Obviously, in busy channels and coastal waters, this radar screen would be littered by bright spots indicating the position of other vessels and buoys’. But here, in the middle of the desolated Weddell Sea, icebergs don’t carry warning lights or foghorns to broadcast their position, hence the added importance of a Collision Avoidance System. Zoe explains however that this modern technology can create a false sense of security. Growlers, for instance, escape radar detection with remarkable stealth. Being mostly immersed with the swell washing over them, the yoyo-like sink/float motion of a growler, render radar detection useless, and a ‘target lost’ message soon appears on the radar control screen. I then recall reading ‘olden days’ accounts of the first Antarctic waters exploration, the Discovery, the Endurance, those famous ships with these brave and daring crew. Surely then, the watchmen must have had a hard time spotting bergs without a radar! Ships have grown bigger, smarter, and yet the job of the watchman has gone through the centuries, and is still as critical, and I now understand what’s it’s like ‘being up there’ for a watch on the bridge.
WAVEY-DAVEY’S WEEKLY WIT SPOT !
Says he’s so careful with his money, that when he moves house … he takes the wallpaper with him
Did you hear of the cannibal who wanted to become a Private Detective (see last week’s webpage),… because he wanted to give all the suspects a good grilling ?
There was a time when Wavey Davey was thrown out of the Serious Crime Squad,.. for laughing !
And finally, some definitions according to the gospel of Saint Wavey …
MUSHROOM – A place where Eskimo’s train their dogs.
OCTOPUS – An eight-sided cat !
On departure from Halley our Fast Rescue Craft, pictured below in action in the North Sea, was removed from it’s davits and lowered into the ‘garage’ ! In the Upper Hold, the engineers were to give it a ‘good going over’. Some electrical problems were needing to be rectified and Mike the 2nd Engineer had the main console off and in bits on the bench to refurbish switches, fuses and plugs. Considering the age of the FRC and the good service it sees, she does very well to continue to operate in all weather and all climates from tropical to freezing.
Above: In action near an Oil rig in the North Sea and in the Upper Hold Garage !
Working in the relative warmth and protection of the garage was far preferable to working on it in the ‘falls’, open to the elements. Having spent the voyage back to South Georgia below decks, we then took the first opportunity to put it back in the water for a thorough test, and to reposition it back in the falls. This happened when were reached the Island and entered Drygalski Fjord.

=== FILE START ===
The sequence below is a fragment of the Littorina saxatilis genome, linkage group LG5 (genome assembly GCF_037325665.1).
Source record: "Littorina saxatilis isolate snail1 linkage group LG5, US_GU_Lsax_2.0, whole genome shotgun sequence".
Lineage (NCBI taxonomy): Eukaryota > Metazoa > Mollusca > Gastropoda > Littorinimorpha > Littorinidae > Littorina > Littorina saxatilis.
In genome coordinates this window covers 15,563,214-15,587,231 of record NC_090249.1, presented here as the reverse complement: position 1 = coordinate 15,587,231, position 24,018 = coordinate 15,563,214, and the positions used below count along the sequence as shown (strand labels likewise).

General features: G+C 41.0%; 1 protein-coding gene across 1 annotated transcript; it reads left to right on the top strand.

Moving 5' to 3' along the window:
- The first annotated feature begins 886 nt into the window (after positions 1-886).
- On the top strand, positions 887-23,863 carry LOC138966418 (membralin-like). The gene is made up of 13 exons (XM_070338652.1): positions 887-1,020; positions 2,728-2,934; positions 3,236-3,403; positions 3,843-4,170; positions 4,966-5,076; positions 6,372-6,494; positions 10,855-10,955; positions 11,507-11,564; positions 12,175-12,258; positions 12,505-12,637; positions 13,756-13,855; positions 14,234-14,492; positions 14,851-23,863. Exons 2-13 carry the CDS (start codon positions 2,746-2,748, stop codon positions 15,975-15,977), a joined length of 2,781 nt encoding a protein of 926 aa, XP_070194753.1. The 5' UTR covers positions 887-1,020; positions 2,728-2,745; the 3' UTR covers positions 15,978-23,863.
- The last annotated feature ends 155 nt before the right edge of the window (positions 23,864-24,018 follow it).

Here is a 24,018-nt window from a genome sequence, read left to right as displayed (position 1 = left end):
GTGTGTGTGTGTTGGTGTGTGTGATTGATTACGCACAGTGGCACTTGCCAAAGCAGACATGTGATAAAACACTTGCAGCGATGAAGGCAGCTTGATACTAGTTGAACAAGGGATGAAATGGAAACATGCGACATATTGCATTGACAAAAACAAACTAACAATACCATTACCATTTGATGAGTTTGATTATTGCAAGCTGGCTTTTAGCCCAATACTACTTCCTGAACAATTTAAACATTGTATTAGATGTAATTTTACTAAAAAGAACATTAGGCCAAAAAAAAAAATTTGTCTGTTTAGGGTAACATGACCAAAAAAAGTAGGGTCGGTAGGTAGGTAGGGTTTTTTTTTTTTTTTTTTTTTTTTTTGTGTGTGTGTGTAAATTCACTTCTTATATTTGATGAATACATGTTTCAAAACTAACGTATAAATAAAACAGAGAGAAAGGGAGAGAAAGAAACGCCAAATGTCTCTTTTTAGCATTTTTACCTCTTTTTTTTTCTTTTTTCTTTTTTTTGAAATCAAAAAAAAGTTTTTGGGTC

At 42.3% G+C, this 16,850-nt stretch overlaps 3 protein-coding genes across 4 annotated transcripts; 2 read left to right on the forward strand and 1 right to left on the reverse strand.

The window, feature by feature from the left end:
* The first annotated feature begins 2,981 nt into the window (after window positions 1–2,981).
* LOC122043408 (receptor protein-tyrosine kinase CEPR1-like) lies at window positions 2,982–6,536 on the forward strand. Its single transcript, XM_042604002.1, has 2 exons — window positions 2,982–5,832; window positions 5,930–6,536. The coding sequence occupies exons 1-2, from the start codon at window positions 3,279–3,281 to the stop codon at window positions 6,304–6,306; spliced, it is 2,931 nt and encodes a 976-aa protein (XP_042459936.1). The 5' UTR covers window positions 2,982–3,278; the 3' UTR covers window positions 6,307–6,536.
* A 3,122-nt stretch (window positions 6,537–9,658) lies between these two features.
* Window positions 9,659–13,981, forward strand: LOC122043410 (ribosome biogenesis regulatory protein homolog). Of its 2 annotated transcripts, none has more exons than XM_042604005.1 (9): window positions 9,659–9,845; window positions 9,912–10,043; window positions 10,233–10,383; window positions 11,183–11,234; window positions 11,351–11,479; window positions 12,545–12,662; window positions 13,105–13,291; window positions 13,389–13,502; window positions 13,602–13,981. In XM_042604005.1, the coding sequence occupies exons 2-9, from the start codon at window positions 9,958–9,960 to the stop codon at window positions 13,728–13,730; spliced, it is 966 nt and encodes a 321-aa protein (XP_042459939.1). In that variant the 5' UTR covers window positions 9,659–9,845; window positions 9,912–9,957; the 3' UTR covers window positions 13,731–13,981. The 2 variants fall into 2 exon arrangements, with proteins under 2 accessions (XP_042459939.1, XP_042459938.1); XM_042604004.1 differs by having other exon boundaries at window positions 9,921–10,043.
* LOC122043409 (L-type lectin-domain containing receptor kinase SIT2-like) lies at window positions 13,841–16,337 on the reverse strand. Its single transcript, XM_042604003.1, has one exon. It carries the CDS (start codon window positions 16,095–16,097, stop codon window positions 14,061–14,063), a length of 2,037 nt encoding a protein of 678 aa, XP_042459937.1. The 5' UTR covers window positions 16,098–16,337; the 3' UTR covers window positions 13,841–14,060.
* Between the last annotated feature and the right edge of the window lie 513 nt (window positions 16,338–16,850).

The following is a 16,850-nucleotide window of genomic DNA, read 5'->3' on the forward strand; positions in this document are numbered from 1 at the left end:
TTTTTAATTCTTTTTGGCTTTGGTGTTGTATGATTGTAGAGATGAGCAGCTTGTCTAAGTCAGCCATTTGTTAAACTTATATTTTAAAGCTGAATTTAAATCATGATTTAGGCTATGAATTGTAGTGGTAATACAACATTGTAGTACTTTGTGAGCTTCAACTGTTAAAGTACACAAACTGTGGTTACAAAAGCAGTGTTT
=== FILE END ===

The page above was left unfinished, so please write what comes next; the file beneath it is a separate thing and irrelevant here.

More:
And incidentally, just as we hove into sight of South Georgia, we saw a rather unusual but sad sight when a congregation of seabirds on the sea surface highlighted something floating up ahead. It was on the 8 –12 watch when the watchkeeper (one of those ‘two pairs of eyes’) spotted something floating just ahead and it turned out to be a dead whale.
It is not a sight you normally see and I suspect it has not been seen so often since the days of the old whaling ships. It was a sad sight to see the single, deceased, gentle giant of the deep motionless, how much more macabre to have witnessed the days of whaling when many dead whales would be towed back to the Stations for processing ?
DRYGALSKI FJORD is situated on the southern tip of the Island of South Georgia, and conveniently on route to King Edward Point. Finding the relative ‘safe haven’ of the sheltered fjord, the Captain took the vessel in to view some really awesome glaciers. The weather could have been better for the photography, but despite the heavy overcast obscuring the tips of the vertical wall cliffs, there were still snaps enough to fill an album. By virtue of the camerawork of Dave Rees in the FRC and accompanying Rigid Inflatable, here are a very few examples of what we saw !
Above: Part of the Gisting Glacier in Drygalski, and the Rigid Inflatable dwarfed in comparison.
Above: Excellent shots from the small boats to show the Shackleton at rest in the secluded natural harbour. After a good look around the absolutely awesome vistas of Drygalski, the Captain repositioned to another small bay named Gold Harbour, thus filling in the remainder of the daylight hours. The FRC was successfully tested, recovered to decks and then we resumed our overnight passage plan to Grytviken and King Edward Point.
Then morning broke on Thursday 03rd. But don’t worry,… Mike the 2nd Engineer was on hand to fix it !
The 12 – 4 watch saw the most stunning of sunrises over the seas to the East which lit up the approaches to Cumberland Bay and allowed the most marvellous display of Lenticular Clouds.
A/B Mike Brown stayed up after his watch to click away on the display of clouds that are ‘moulded’ by the topography of the Island mountains and again there were far too many shots to choose from. I’m not even sure I chose the very best of them ?
The Technical Bit.
For approximately 1 year now, RRS Ernest Shackleton has been fitted out with our new Satellite System – the Vsat.
It’s an impressive piece of engineering involving a stabilized dish housed in our very own white ‘mushroom’ radome atop of the Funnel area. The below deck rack involves an array of flashing lights, modems, routers, computer dish controller and more flashing lights !
What this allows us to do on the vessel, is to now send and receive emails above the old ‘1 megabyte allowance’ per month. We can now stream the internet which includes radio stations from back home via the world wide web. We can even investigate, shop and buy for Mother’s Day presents direct over the internet or even catch that elusive bargain on Ebay®. We can even use our 24 / 7 connection to stay in contact with telephone too.
Of course all this is subject to two limitations !
- We don’t get a signal in certain extreme weather conditions – like when it is snowing – in space !
- When the signal gets obscured by some obstruction in the view of the dish to the satellite.
This week was one such circumstance when our fantastic communications system failed us. No, it wasn’t snowing in space this week, but our view of the satellite was obscured … by US !
– a picture is worth a thousand words.